Polycarbonate Fundamentals: Machining & Forming Tips Getting the most out of polycarbonates includes learning the best methods for sawing as well as forming and mold design.
There are few thermoplastics that have the outstanding engineering properties of polycarbonate. Developed commercially in 1957, it is one of the pioneering members of the family of engineering thermoplastics, created to compete with die-cast metals.
Polycarbonates are high-molecular weight, amorphous engineering thermoplastics that are characterized by a combination of outstanding impact strength, superior dimensional stability, glass-like transparency, remarkable thermal resistance and good electrical properties. In addition, they have a ductility that is normally associated with softer, lower-modulus thermoplastics. Polycarbonate is distinguishable from other engineering thermoplastics by its freedom of design; it allows engineers selecting a combination of these properties to meet specification requirements for a broad range of application needs.
Polycarbonate sheet is extruded in a number of standard widths and lengths and is available in gauges from 0.030 inch to 0.500 inch thick in monolithic sheet and 0.375 inch to 1.250 inches thick in laminated sheet. Grades include: general purpose, UV enhanced, abrasion resistant, aircraft , flame inhibiting, bullet resistant, forced entry resistant, FDA and sign grade. Polycarbonate is also manufactured in machine grade and is available in plate, rod and tube.
Polycarbonate has good thermoforming characteristics. When formed, fabricated, machined and finished according to recommended techniques and procedures for secondary operations, the final result will be a high quality product.
Fabricating Polycarbonate sheets
Circular sawing: A table saw or overhead panel saw is typically used for cutting polycarbonate sheet. A circular saw blade with carbide teeth, utilizing the “triple chip” tooth design, is the preferred method. Blades for cutting 3Ú32 inch and thicker material should have three to five teeth per inch and the hook or rake angle should be 10-degrees to 15-degrees. Circular saws should be run in the speed range of 6,000 to 8,000 feet per minute.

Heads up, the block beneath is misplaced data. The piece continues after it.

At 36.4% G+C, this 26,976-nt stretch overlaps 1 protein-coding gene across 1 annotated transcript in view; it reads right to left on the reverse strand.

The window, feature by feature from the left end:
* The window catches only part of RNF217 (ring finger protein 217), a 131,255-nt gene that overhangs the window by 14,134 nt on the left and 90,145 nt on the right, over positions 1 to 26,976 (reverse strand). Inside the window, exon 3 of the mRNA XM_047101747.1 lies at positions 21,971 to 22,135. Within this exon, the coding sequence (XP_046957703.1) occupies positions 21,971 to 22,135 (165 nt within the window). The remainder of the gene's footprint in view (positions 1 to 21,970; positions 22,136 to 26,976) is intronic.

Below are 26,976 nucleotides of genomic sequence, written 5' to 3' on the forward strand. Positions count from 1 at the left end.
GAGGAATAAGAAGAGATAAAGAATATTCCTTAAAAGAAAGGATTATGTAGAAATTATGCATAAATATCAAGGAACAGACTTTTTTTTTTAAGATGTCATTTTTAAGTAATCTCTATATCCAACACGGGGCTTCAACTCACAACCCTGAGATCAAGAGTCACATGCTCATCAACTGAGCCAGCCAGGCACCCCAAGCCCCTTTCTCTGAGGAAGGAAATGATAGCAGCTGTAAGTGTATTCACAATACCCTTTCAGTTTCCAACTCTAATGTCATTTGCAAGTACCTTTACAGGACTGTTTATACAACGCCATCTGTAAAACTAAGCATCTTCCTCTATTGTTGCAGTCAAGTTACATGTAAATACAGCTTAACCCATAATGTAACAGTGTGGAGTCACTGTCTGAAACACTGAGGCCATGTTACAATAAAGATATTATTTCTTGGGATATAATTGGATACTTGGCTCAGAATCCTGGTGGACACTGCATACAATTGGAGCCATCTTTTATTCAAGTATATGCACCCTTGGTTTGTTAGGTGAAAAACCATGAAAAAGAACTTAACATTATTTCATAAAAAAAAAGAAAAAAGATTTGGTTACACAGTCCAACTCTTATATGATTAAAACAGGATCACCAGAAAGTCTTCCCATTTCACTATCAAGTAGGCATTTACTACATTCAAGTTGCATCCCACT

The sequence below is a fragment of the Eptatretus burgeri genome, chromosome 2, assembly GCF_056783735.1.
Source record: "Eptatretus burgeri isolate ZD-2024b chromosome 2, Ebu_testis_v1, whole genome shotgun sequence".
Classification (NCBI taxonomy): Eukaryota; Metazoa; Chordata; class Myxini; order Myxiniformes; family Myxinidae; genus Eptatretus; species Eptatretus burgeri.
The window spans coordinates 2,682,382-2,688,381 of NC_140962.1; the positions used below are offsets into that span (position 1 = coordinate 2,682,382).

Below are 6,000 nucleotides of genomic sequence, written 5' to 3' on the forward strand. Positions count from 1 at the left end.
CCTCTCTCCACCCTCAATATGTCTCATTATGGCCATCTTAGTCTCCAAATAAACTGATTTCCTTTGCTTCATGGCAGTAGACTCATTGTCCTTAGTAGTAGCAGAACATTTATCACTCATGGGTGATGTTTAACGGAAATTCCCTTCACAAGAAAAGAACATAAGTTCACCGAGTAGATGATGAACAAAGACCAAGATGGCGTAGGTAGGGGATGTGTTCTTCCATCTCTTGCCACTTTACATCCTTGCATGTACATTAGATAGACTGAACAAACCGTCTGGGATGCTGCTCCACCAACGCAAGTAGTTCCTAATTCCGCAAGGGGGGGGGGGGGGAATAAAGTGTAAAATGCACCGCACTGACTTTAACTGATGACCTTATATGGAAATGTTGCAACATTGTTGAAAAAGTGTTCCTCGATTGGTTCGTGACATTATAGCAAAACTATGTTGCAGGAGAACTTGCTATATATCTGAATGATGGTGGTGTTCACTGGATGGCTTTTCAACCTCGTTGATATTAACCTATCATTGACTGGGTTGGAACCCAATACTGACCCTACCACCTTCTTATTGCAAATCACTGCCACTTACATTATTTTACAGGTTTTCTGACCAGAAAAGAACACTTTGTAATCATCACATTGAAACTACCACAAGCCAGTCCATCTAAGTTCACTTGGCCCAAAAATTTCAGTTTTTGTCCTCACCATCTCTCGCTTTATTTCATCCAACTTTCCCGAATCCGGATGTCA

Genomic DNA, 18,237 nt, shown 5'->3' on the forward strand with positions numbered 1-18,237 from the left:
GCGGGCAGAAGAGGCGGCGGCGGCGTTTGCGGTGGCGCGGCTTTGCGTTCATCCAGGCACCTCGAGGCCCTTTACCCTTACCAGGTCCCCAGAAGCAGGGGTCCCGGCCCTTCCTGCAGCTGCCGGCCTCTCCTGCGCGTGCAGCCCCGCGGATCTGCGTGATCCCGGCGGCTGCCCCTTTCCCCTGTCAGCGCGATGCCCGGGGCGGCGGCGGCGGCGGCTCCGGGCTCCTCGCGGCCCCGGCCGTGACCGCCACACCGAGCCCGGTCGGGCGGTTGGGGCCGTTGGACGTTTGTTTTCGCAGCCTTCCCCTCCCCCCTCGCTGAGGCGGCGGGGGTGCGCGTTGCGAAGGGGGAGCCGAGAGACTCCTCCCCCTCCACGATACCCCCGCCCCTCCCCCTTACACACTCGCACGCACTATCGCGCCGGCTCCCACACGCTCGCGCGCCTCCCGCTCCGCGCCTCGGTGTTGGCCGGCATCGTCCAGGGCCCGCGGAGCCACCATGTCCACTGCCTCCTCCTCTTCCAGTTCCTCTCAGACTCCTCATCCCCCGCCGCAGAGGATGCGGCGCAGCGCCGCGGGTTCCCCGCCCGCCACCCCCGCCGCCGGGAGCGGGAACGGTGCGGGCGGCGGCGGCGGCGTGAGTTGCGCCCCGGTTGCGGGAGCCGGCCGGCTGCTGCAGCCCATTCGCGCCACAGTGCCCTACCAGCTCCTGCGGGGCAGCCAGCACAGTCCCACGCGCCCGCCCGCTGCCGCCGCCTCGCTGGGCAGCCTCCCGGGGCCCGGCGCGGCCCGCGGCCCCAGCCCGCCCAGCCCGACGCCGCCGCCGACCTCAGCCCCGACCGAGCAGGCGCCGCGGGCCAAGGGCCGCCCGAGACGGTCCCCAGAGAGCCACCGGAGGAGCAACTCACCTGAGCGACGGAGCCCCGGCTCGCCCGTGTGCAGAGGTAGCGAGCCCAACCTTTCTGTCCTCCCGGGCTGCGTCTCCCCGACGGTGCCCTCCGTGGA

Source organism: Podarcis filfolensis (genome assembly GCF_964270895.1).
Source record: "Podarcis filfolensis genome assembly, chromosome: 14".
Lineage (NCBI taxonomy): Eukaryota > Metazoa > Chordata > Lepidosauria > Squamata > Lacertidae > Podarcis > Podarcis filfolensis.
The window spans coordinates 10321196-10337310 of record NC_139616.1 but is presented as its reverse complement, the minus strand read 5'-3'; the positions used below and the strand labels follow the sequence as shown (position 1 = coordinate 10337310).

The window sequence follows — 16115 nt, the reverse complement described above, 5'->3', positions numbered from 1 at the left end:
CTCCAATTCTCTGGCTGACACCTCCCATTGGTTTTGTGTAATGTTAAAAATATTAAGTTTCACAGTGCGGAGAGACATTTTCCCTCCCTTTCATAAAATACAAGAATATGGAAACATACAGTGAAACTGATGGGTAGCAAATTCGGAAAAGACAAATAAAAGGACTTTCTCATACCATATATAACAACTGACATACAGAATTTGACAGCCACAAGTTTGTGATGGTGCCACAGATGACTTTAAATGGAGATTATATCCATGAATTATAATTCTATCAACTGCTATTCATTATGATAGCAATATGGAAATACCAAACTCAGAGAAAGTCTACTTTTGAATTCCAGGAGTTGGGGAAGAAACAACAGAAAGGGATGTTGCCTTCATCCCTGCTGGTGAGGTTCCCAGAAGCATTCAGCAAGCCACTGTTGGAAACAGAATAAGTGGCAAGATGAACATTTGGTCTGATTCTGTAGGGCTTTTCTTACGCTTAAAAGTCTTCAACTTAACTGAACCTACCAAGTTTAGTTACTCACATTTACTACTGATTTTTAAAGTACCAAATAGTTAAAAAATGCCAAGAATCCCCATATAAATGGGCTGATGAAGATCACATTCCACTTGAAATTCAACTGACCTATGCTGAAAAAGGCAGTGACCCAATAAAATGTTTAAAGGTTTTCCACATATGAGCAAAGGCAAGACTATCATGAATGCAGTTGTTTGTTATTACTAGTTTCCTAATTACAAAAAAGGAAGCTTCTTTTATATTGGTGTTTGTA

When sawing thin gauge polycarbonate, it is important to have a good supporting edge on the saw table with minimal gap between the saw blade and table-supporting edge. Care should be taken to ensure that tabletops are smooth and free from projections that might scratch or mar the sheet.
Band saws: Band saws are useful for trimming formed parts or irregular shapes. Bands saws should be run at 2,500 to 3,000 feet per minute, and have eight to 12 teeth per inch. Coarser (larger) blades perform better with thicker gauge polycarbonate sheet. Proper support of the part to be trimmed is important because vibration may induce cracking if the cut is not smooth.
Routing: Routing produces a smooth edge on polycarbonate sheet and may also be used to cut curved or irregular shapes. Routers with at least 1-horsepower motor and speeds of 20,000 to 25,000 rpm are preferred, used in conjunction with 1Ú4-inch to 1Ú2-inch diameter straight (fluted 2 or 3), carbide-tipped or high speed steel router bits.
The stock feed must be monitored closely as feeding polycarbonate sheet at excessive rates can cause vibration and cracking. It is important to feed the sheet against the rotation of the router bit and to provide a fence for sizing when making straight cuts.
Shearing: Die cutting polycarbonate sheet in gauges up to 0.080 inch thick is normally achieved by utilizing the following steps to calculate the required press tonnage: